What happened that day at the U.N.? Powell did not talk about it much, but his friend and confidant Lawrence Wilkerson did. In an interview around the height of the Iraq War, in 2006, Wilkerson, who had been Powell’s chief of staff, told me that Powell had been deeply suspicious of the George W. Bush Administration’s efforts to push the country into war, and that, when he was tapped to make the case for the invasion at the United Nations, he insisted on vetting the evidence himself. In the lead-up to the presentation in New York, Powell and Wilkerson huddled with the nation’s top two intelligence officials at the C.I.A. headquarters—the agency’s director, George Tenet, and John McLaughlin, his deputy—to review the evidence that Saddam possessed weapons of mass destruction. The four men spent several days in Tenet’s office, with Wilkerson, a former platoon commander in Vietnam, sleeping on the office couch. At the end of the session, Powell and Wilkerson came away sufficiently confident that the case for war was solid. “We had three or four sources for every item that was substantive in his presentation,” Wilkerson told me.
What Powell later learned, Wilkerson said, was that the “three or four” independent sources for the intelligence often turned out, in many cases, to be only one—a source brought to the intelligence agencies of the United States or one of its allies by the Iraqi National Congress, the opposition organization headed by Ahmed Chalabi, an Iraqi exile who had gained the trust of senior officials in the Bush Administration and had convinced them of the necessity of destroying Saddam’s regime. Powell discovered that the story of one I.N.C.-sponsored defector, codenamed “Curveball,” had been made to appear as though it had come from multiple sources. As Wilkerson put it, “A lot of these sources sort of tinged and merged back into a single source, and that inevitably that single source seems to be either recommended by, set up by, orchestrated by, introduced by, or whatever, by somebody in the I.N.C.”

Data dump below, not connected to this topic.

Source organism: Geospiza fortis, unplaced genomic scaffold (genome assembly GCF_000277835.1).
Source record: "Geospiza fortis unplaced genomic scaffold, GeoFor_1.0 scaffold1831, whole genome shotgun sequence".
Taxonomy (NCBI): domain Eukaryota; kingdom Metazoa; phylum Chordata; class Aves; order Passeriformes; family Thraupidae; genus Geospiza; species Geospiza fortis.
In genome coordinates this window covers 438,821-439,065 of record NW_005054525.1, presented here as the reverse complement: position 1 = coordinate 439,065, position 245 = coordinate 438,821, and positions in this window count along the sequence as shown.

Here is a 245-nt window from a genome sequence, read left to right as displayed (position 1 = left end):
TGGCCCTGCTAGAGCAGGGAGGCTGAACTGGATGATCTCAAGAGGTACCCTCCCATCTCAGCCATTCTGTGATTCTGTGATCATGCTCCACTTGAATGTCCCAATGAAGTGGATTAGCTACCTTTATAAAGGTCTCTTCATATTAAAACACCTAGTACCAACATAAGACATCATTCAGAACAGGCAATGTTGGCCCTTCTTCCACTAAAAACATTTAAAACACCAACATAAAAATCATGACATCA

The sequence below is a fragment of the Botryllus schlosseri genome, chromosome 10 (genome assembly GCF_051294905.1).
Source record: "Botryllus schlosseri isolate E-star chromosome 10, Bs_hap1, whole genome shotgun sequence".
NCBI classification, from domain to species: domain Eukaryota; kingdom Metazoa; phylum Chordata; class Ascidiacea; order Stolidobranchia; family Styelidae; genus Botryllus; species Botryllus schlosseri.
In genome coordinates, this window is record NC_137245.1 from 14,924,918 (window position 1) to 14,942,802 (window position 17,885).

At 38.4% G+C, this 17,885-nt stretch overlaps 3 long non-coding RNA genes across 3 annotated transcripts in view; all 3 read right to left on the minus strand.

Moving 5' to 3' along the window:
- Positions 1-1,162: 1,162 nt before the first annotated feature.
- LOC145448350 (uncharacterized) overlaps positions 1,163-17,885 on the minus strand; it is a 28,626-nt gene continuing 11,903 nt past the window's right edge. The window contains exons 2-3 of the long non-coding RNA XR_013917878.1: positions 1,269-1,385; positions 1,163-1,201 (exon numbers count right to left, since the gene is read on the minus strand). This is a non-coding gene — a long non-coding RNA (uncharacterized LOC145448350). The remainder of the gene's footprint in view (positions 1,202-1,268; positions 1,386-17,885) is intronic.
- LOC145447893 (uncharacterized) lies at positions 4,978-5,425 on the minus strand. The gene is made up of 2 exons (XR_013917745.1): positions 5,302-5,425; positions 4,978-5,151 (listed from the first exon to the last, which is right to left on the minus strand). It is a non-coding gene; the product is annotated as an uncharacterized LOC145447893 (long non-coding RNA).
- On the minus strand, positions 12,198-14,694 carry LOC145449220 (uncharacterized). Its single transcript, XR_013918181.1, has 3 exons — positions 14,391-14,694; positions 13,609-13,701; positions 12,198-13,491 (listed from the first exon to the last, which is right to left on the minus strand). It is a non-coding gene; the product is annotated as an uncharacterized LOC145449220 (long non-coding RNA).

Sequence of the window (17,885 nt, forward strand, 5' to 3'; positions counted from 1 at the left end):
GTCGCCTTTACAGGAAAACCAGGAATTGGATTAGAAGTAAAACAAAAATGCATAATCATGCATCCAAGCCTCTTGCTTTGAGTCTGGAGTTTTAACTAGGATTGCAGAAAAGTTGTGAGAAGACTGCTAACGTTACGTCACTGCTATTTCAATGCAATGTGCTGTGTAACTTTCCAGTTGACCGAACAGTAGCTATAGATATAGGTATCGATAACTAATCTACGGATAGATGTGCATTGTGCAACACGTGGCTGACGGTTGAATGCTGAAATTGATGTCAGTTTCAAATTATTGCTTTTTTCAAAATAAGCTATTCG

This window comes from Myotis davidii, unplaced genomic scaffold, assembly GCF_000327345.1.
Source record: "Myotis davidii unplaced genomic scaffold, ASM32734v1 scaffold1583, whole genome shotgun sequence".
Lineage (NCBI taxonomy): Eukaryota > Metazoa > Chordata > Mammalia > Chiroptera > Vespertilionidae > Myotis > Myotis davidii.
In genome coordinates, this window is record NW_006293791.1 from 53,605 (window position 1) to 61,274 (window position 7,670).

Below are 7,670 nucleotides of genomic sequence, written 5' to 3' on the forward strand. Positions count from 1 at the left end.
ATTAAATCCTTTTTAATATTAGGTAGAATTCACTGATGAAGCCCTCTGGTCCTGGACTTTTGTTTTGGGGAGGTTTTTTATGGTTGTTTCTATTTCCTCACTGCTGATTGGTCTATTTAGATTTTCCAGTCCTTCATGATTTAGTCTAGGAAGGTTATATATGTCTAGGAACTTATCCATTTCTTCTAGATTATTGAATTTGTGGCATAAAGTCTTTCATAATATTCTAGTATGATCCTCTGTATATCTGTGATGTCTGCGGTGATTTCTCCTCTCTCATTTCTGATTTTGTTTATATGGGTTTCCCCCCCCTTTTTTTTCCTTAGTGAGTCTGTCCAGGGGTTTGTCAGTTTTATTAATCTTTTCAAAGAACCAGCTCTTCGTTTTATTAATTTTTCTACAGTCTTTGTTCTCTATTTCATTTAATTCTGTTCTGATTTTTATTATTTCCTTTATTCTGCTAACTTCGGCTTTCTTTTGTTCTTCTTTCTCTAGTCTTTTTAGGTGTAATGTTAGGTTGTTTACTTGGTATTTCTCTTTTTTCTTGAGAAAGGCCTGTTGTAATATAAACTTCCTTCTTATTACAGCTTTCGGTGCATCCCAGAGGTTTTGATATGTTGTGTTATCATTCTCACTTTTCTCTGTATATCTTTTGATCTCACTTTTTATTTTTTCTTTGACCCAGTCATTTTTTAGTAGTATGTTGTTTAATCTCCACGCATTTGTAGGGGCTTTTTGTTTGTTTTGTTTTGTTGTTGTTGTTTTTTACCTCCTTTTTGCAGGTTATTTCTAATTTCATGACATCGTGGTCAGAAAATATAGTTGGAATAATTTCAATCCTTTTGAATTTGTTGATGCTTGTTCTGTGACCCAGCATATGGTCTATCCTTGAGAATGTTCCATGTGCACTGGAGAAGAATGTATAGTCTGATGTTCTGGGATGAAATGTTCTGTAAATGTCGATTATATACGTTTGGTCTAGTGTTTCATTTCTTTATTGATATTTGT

Such an orchestration, it should be said, could only have reasonably been accomplished with the help of senior officials in the U.S. government—in the White House, intelligence agencies, and elsewhere. Wilkerson told me that he suspected that Tenet and McLaughlin had been warned off the shaky intelligence by German allies, but that they had used it anyway, without warning Powell. We know, in fact, that Tenet was under enormous pressure from the White House, where President Bush and Vice-President Dick Cheney had seemingly already made up their minds about invading Iraq, to come up with a solid case to publicly justify the decision.
In other words, Powell was used. Bush, Cheney, and Donald Rumsfeld, who was then the Secretary of Defense, cynically enlisted him and his enormous credibility to make the flimsy, and ultimately faulty, case for war. As Powell recounted to one of his aides, according to Robert Draper, the author of “To Start a War: How the Bush Administration Took America Into Iraq,’’ Cheney had said to him, “You’re the most popular man in America. Do something with that popularity.”
And so Powell did. Draper makes clear that Powell harbored doubts about the invasion of Iraq from the get-go. Powell might have resigned before the March 2003 invasion; if he had done that, he would have almost certainly have delayed the invasion, or scuttled it entirely. But, in the most fateful decision of his career, Powell chose to remain what he always aspired to be: the good soldier.
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Colin Powell’s Fateful Moment